The monitoring strategy should define a core set of indicators (e.g., water quality parameters) for each water resource type that include physical/habitat, chemical/toxicological, and biological/ecological endpoints as appropriate, that reflect designated uses, and that can be used routinely to assess attainment with applicable water quality standards throughout the State. This core set of indicators is monitored to provide Statewide or basin/watershed level information on the fundamental attributes of the aquatic environment and to assess water quality standards attainment/impairment status. Previously, chemical and physical indicators were emphasized; however, biological monitoring and assessment should assume a more prominent role in State monitoring. [2, 3].

The strategy should also describe a process for identifying supplemental indicators to monitor when there is a reasonable expectation that a specific pollutant may be present in a watershed, when core indicators indicate impairment, or to support a special study such as screening for potential pollutants of concern. Supplemental indicators are often key to identifying causes and sources of impairments and targeting appropriate source controls. These supplemental indicators may include each water quality criteria in the State's water quality standards, any pollutants controlled by the National Pollutant Discharge Elimination System (NPDES), and any other constituents or indicators of concern.

Table 1 presents examples of recommended core and supplemental water quality indicators. The Consolidated Assessment and Listing Methodology [4] provides additional information on considerations for selection of supplemental indicators (see http://www.epa.gov/owow/monitoring/calm.html, Chapter 11).

E. Quality Assurance

Quality Management Plans and Quality Assurance Project Plans are developed, maintained, and peer reviewed in accordance with EPA policy to ensure the scientific validity of monitoring and laboratory activities. The Quality Management Plan (QMP)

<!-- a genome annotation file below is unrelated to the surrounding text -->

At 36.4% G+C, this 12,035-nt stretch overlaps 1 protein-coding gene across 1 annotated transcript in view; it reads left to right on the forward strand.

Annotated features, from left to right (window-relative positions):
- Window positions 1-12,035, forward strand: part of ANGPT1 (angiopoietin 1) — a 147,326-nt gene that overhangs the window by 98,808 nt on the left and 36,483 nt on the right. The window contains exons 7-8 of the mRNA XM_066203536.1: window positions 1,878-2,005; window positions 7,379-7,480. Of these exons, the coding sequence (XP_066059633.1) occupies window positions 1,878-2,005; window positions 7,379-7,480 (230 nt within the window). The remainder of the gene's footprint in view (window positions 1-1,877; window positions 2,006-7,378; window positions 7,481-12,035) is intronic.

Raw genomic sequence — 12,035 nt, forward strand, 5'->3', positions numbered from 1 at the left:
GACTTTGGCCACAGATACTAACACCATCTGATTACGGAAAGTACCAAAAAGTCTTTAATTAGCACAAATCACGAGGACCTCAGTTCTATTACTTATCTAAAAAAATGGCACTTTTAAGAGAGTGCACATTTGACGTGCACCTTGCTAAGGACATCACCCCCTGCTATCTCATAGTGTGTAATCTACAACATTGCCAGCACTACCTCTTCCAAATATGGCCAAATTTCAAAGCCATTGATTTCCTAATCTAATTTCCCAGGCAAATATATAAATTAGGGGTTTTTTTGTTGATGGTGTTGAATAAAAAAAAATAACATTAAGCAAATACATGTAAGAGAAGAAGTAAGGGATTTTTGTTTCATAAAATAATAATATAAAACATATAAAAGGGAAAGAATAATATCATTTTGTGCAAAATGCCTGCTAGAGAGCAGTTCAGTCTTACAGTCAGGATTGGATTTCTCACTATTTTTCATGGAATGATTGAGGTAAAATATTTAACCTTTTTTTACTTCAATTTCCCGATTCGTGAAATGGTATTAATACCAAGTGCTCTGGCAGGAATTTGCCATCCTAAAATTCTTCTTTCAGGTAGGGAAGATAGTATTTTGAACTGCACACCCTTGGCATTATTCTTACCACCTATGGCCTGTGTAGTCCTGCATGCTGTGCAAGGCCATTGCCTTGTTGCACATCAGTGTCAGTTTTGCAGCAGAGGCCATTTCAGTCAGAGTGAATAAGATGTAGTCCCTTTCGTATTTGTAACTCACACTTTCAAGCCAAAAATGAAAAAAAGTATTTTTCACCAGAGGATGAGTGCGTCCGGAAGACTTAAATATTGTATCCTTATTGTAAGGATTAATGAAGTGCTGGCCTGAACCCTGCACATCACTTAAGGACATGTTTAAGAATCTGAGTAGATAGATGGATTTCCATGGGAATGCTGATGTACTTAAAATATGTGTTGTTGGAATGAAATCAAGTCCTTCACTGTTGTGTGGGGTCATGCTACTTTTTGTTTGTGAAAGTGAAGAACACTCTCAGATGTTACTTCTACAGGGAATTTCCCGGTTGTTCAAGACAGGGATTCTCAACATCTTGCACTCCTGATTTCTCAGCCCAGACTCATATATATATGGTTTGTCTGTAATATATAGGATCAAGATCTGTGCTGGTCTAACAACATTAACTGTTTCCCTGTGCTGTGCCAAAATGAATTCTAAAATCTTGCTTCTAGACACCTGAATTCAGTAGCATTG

Table 1. Recommended water quality indicators for general designated use categories

Recommended Core and Supplemental Indicators
  Aquatic Life &Wildlife Recreation Drinking Water Fish/Shellfish Consumption
Recommended Core Indicators *Condition of biological communities (EPA recommends the use of at least two assemblages)

*Dissolved oxygen

*Temperature

*Conductivity

*pH

*Habitat assessment

*Flow

*Nutrients

*Landscape conditions (e.g., % cover of land uses)

Additional indicators for lakes:

*Eutrophic condition

Additional indicators for wetlands:

*Wetland hydrogeomorphic settings and functions

*Pathogen indicators

(E. coli, enterococci)

*Nuisance plant Growth

*Flow

*Nutrients

*Chlorophyll

*Landscape conditions (e.g., % cover of land uses)

Additional indicators for lakes:

*Secchi depth

Additional indicators for wetlands:

*Wetland hydrogeomorphic settings and functions

*Trace metals

*Pathogens

*Nitrates

*Salinity

*Sediments/TDS

*Flow

*Landscape conditions (e.g., % cover of land uses)

*Pathogens

*Mercury

*Chlordane

*DDT

*PCBs

*Landscape conditions (e.g., % cover of land uses)

Supplemental Indicators *Ambient toxicity

*Sediment toxicity

*Other chemicals of concern in water column or sediment

*Health of organisms

*Other chemicals of concern in water column or sediment

*Hazardous chemicals

*Aesthetics

*VOCs (in reservoirs)

*Hydrophyllic pesticides

*Nutrients

*Other chemicals of concern in water column or sediment

*Algae

*Other chemicals of concern in water column or sediment

documents how the State monitoring program will plan, implement, and assess the effectiveness of its quality assurance and quality control operations. Quality Assurance Project Plans (QAPPs) document the planning, implementation, and assessment procedures for a particular project, as well as any specific quality assurance and quality control activities. EPA guidance on developing QMPs and QAPPs is available at www.epa.gov/quality.

These plans should reflect the level of data quality that is appropriate for the specific uses of the data, such as comprehensive assessment and listing of impaired waters, TMDL development, NPDES permit issuance, and NPS effectiveness. Data quality and quantity needs are expected to vary according to the consequences of the resulting water quality decisions.

Under 40 CFR 130.4(b), State monitoring programs are to include collection and analysis of physical, chemical, and biological data, and quality assurance and control programs to ensure the data are scientifically valid. Under 40 CFR 31.45, if a grantee's project involves environmentally related measurements or data generation, the grantee must develop and implement quality assurance practices consisting of policies, procedures, specifications, standards, and documentation sufficient to produce data of adequate quality to meet project objectives and minimize loss of data due to out-of-control conditions or malfunctions.